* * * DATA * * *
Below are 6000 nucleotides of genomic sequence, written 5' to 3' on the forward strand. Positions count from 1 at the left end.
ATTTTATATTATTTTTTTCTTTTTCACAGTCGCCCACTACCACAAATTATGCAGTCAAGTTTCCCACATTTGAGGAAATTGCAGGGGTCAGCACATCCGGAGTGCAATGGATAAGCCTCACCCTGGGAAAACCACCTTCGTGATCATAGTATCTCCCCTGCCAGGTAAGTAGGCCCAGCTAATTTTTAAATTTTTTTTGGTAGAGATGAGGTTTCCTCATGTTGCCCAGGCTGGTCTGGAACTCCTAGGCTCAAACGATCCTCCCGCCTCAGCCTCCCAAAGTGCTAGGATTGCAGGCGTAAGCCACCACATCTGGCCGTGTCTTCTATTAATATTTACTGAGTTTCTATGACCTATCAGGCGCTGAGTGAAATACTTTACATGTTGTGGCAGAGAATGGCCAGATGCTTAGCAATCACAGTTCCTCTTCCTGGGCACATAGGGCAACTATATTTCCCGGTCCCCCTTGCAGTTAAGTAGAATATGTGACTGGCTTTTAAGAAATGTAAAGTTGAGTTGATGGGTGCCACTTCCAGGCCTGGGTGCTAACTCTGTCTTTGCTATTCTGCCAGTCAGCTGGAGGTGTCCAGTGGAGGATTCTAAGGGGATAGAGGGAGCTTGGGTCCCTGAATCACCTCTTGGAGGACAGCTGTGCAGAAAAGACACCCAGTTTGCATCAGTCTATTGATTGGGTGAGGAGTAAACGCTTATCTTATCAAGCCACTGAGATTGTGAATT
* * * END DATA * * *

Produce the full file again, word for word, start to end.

Below are 6000 nucleotides of genomic sequence, written 5' to 3' on the forward strand. Positions count from 1 at the left end.
ATTTTATATTATTTTTTTCTTTTTCACAGTCGCCCACTACCACAAATTATGCAGTCAAGTTTCCCACATTTGAGGAAATTGCAGGGGTCAGCACATCCGGAGTGCAATGGATAAGCCTCACCCTGGGAAAACCACCTTCGTGATCATAGTATCTCCCCTGCCAGGTAAGTAGGCCCAGCTAATTTTTAAATTTTTTTTGGTAGAGATGAGGTTTCCTCATGTTGCCCAGGCTGGTCTGGAACTCCTAGGCTCAAACGATCCTCCCGCCTCAGCCTCCCAAAGTGCTAGGATTGCAGGCGTAAGCCACCACATCTGGCCGTGTCTTCTATTAATATTTACTGAGTTTCTATGACCTATCAGGCGCTGAGTGAAATACTTTACATGTTGTGGCAGAGAATGGCCAGATGCTTAGCAATCACAGTTCCTCTTCCTGGGCACATAGGGCAACTATATTTCCCGGTCCCCCTTGCAGTTAAGTAGAATATGTGACTGGCTTTTAAGAAATGTAAAGTTGAGTTGATGGGTGCCACTTCCAGGCCTGGGTGCTAACTCTGTCTTTGCTATTCTGCCAGTCAGCTGGAGGTGTCCAGTGGAGGATTCTAAGGGGATAGAGGGAGCTTGGGTCCCTGAATCACCTCTTGGAGGACAGCTGTGCAGAAAAGACACCCAGTTTGCATCAGTCTATTGATTGGGTGAGGAGTAAACGCTTATCTTATCAAGCCACTGAGATTGTGAATT